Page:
In November 1977, John announced he was retiring from performing; Taupin began collaborating with others. Now producing only one album a year, John issued A Single Man in 1978 with a new lyricist, Gary Osborne; the album produced no singles that made the top 20 in the US, but the two singles from the album released in the UK, "Part-Time Love" and "Song for Guy", both made the top 20 there, with the latter reaching the top 5. In 1979, accompanied by Ray Cooper, John became one of the first Western artists to tour the Soviet Union and Israel. John returned to the US top ten with "Mama Can't Buy You Love" (number 9), a song MCA rejected in 1977, recorded with Philadelphia soul producer Thom Bell. John said Bell was the first person to give him voice lessons and encouraged him to sing in a lower register. A disco-influenced album, Victim of Love, was poorly received. In 1979, John and Taupin reunited, though they did not collaborate on a full album until 1983's Too Low For Zero. 21 at 33, released the following year, was a significant career boost, aided by his biggest hit in four years, "Little Jeannie" (number 3 US), with the lyrics by Gary Osborne. In May 1979, John became the first Western rock act to play behind the Iron Curtain, playing eight concerts in the Soviet Union; four dates in Leningrad (now Saint Petersburg) and four in Moscow. At the same time, Elton collaborated with the French couple France Gall and Michel Berger on the songs "Donner pour donner" and "Les Aveux", released together in 1980 as a single.
The pop album Don't Shoot Me I'm Only the Piano Player came out at the start of 1973 and reached number one in the UK, the US, and Australia, among other countries. The album produced the hits "Crocodile Rock", his first US Billboard Hot 100 number one, and "Daniel", which reached number two in the US and number four in the UK. The album and "Crocodile Rock" were respectively the first album and single on the consolidated MCA Records label in the US, replacing MCA's other labels, including Uni.More Info
In 1974, John collaborated with John Lennon on his cover of the Beatles' "Lucy in the Sky with Diamonds", the B-side of which was Lennon's "One Day at a Time." In return, John was featured on "Whatever Gets You Thru the Night" on Lennon's album Walls and Bridges. Later that year, in Lennon's last major live performance, the pair performed these two number-one hits, along with the Beatles' "I Saw Her Standing There", at Madison Square Garden in New York. Lennon made the rare stage appearance with John and his band to keep the promise he had made that he would appear on stage with him if "Whatever Gets You Thru The Night" became a US number one single. Caribou was released in 1974, becoming John's third number one in the UK and topping the charts in the US, Canada and Australia. Reportedly recorded in two weeks between live appearances, it featured "The Bitch Is Back" and the orchestrated "Don't Let the Sun Go Down on Me". "Step into Christmas" was released as a stand-alone single in November 1973, and appears in the album's 1995 remastered reissue.More Info
Goodbye Yellow Brick Road, released in October 1973, gained instant critical acclaim and topped the chart on both sides of the Atlantic, remaining at number one for two months. It also temporarily established John as a glam rock star. It contained the US number 1 "Bennie and the Jets", along with the hits "Goodbye Yellow Brick Road", "Candle in the Wind", "Saturday Night's Alright for Fighting" and "Funeral for a Friend/Love Lies Bleeding". Goodbye Yellow Brick Road is included in the VH1 Classic Albums series, in which the making, recording, and popularity of the album are discussed, with concert and home video footage, including interviews.More Info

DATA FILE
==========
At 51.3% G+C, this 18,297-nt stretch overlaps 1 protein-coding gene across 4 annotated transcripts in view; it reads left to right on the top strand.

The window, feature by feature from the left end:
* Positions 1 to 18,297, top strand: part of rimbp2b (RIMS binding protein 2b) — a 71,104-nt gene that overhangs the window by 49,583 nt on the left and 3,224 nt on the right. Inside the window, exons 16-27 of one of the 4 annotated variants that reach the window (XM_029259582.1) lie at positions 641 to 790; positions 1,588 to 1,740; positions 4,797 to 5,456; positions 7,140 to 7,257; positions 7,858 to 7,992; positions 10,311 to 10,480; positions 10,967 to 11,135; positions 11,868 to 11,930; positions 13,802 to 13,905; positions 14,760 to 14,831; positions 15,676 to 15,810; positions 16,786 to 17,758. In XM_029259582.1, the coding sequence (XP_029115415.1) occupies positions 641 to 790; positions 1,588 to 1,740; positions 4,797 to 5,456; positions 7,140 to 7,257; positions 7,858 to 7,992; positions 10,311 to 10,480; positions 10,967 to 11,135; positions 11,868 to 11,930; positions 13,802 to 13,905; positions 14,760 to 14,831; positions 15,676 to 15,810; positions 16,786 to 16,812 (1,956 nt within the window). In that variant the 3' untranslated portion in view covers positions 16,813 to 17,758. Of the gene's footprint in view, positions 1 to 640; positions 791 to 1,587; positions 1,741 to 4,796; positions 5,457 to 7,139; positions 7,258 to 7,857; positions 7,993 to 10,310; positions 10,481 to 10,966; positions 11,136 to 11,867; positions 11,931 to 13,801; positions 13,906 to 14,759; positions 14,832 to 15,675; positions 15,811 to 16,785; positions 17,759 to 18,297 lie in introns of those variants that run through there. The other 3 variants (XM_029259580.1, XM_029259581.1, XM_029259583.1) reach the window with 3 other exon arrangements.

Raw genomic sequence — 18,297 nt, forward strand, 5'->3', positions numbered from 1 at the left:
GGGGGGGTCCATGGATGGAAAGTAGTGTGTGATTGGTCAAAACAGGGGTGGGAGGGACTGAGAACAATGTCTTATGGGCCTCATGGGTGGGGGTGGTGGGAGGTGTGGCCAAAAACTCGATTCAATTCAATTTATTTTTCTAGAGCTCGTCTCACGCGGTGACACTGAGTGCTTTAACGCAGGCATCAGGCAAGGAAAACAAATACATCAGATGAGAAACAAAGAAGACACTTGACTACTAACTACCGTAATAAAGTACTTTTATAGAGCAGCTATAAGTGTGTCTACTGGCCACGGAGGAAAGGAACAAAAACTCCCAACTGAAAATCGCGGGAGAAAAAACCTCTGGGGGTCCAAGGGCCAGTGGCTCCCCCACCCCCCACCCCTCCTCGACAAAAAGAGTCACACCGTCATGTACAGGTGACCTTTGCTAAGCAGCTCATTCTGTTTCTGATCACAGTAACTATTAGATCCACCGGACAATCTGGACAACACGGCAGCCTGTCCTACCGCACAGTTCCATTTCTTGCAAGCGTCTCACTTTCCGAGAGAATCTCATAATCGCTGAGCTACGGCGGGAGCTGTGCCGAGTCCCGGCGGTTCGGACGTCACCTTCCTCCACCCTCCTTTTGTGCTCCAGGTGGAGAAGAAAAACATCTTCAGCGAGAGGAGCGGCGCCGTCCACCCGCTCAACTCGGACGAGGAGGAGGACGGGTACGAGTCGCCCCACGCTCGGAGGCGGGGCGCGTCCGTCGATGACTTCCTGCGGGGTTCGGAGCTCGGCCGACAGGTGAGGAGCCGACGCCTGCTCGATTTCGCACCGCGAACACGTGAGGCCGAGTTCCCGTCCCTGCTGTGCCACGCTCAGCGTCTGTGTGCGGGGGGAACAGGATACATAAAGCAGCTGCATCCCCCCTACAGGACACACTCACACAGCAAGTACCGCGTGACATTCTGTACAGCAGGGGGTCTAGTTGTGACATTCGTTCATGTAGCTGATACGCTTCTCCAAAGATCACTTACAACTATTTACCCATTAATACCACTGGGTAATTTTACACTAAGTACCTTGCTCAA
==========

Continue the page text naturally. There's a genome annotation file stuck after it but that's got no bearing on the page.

On the advice of music publisher Steve Brown, John and Taupin began writing more complex songs for John to record for DJM. The first was the single "I've Been Loving You" (1968), produced by Caleb Quaye, Bluesology's former guitarist. In 1969, with Quaye, drummer Roger Pope, and bassist Tony Murray, John recorded another single, "Lady Samantha", and an album, Empty Sky. For their follow-up album, Elton John, John and Taupin enlisted Gus Dudgeon as producer and Paul Buckmaster as musical arranger. Elton John was released in April 1970 on DJM Records/Pye Records in the UK and Uni Records in the US, and established the formula for subsequent albums: gospel-chorded rockers and poignant ballads. The album's first single, "Border Song", peaked at 92 on the Billboard Hot 100. The second, "Your Song", reached number seven in the UK Singles Chart and number eight in the US, becoming John's first hit single as a singer. The album soon became his first hit album, reaching number four on the US Billboard 200 and number five on the UK Albums Chart.More Info
In 1967, John answered an advertisement in the British magazine New Musical Express, placed by Ray Williams, then the A&R manager for Liberty Records. At their first meeting, Williams gave John an unopened envelope of lyrics written by Bernie Taupin, who had answered the same ad. John wrote music for the lyrics and then sent it to Taupin, beginning a partnership that still continues. When the two first met in 1967, they recorded the first Elton John/Bernie Taupin song, "Scarecrow". Six months later, John began going by the name Elton John in homage to two members of Bluesology: saxophonist Elton Dean and vocalist Long John Baldry. He legally changed his name to Elton Hercules John on 7 January 1972.More Info
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